Re-purposed glass jars filled with homemade baby food.

There are lists to help you budget for your new baby that recommend budgeting $50-100 a month for baby food (solids, not formula). With our first baby I spent an average of $57 a month with a combo of making her food and buying some organic and non-organic. I used some coupons but wasn’t very good at getting deals back then. I have been making our new baby’s food for 2 months and have spent an average of $30 a month. Through our garden and coupons I have still kept us right around our $400 per month grocery budget. The only prepared food I have bought is a few boxes of oatmeal that were on sale for $1 and I had a 55 cents off 2 boxes coupon that doubled. The rest of the money went toward fruit, vegetables, and organic oats.

Above: Delicious blueberries from a friend’s farm!

Here are the gadgets I use:

Cuisinart Pots (We’ve had this set since we tied the knot over 8 years ago.)

Steamer Basket ( $3 at Walmart.)

Blender (This isn’t our exact model but it’s the same brand and was around $29.99.)

Immersion Blender ( This is the only gadget I bought with the baby in mind, clean up is faster than with the traditional blender. I did not have this for baby #1.)

I will note that I breastfeed on both sides before offering solids. I am more concerned about making it at least one year nursing and keeping up my supply than I am about the baby being on solids. Though, both of our daughters have ended up loving solids. I can’t believe how much they ate/eat at a young age.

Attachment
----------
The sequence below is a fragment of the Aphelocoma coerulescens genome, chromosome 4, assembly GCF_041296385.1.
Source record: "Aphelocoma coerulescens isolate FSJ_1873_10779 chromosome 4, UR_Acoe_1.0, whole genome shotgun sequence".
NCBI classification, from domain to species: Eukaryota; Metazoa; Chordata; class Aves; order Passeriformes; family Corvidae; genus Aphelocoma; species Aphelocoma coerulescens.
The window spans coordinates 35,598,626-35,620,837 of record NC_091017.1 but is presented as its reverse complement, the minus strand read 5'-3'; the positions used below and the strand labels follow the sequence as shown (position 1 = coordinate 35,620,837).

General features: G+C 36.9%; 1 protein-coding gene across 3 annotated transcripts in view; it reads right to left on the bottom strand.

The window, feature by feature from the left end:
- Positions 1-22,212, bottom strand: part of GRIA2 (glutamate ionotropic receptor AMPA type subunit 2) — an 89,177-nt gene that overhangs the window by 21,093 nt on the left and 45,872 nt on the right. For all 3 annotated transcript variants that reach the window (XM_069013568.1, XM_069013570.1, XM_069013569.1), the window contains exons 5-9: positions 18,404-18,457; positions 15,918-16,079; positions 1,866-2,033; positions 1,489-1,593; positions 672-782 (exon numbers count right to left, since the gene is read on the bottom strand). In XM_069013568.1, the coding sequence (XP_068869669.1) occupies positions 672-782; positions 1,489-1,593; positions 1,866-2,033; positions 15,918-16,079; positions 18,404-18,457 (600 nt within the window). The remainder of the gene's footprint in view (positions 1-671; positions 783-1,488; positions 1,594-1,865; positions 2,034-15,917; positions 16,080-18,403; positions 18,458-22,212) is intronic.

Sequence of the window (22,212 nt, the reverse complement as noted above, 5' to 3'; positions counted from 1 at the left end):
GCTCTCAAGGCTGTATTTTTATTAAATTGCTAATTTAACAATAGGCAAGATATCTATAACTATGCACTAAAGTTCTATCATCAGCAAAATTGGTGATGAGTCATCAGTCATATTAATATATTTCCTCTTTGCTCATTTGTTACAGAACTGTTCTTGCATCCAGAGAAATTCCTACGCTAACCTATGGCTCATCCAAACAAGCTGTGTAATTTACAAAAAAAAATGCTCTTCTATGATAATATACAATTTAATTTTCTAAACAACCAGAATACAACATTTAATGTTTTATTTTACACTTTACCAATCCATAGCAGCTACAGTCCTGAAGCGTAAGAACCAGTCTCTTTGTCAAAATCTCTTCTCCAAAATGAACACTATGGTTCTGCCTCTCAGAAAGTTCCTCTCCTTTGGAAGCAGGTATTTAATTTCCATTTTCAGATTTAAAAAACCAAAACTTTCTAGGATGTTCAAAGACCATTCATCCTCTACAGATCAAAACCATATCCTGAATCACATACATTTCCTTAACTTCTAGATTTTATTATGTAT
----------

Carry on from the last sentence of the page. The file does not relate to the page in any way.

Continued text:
Top: Peas from our garden.
Bottom: Peas turned into baby food.

With baby #1 I made large batches of food and froze it. It seemed everywhere I looked it was recommended to use ice cube trays and freeze little cubes. I actually really disliked that. Storing the food, cooking huge batches, and defrosting it was not that fun to me. For baby #2 I cook food for her every 2nd or 3rd night and keep it in the fridge in tightly closed glass jars. I love it.  Mashing a banana or serving organic yogurt doesn’t take any cooking. So those are great fills in if you’re tired of roasting and steaming.

Just a note- It is recommended to keep prepared baby food in the fridge no more than 48-72 hours.

Final note- I drafted this post when Baby #2 was about 8 months old. She is now days away from 13 months and still breastfed 4x per day, though she’s also offered organic cow’s milk. I ended up spending less of our budget on her food as she got older and could eat homemade whole wheat muffins, soft bits of non-pureed food, or share the same type of yogurt with her sister (Trader Joe’s Whole Milk Organic 32 oz tub is a great deal!) . It took a little while to get in the groove of being thrifty, yet making healthy baby food but it was a great few months! Our garden and the gardens of a few friends and family really helped out with the healthy and inexpensive aspect. My mother in law let us pick a ton of green beans (we canned 21 quarts for us and froze 6 gallon sized-bags specifically for the baby) and a friend with a blueberry farm gave us a gallon of blueberries which worked great for smoothies, blueberry-apple sauce, and blueberry-peach sauce for baby. Fresh food is one of the best gifts you can give!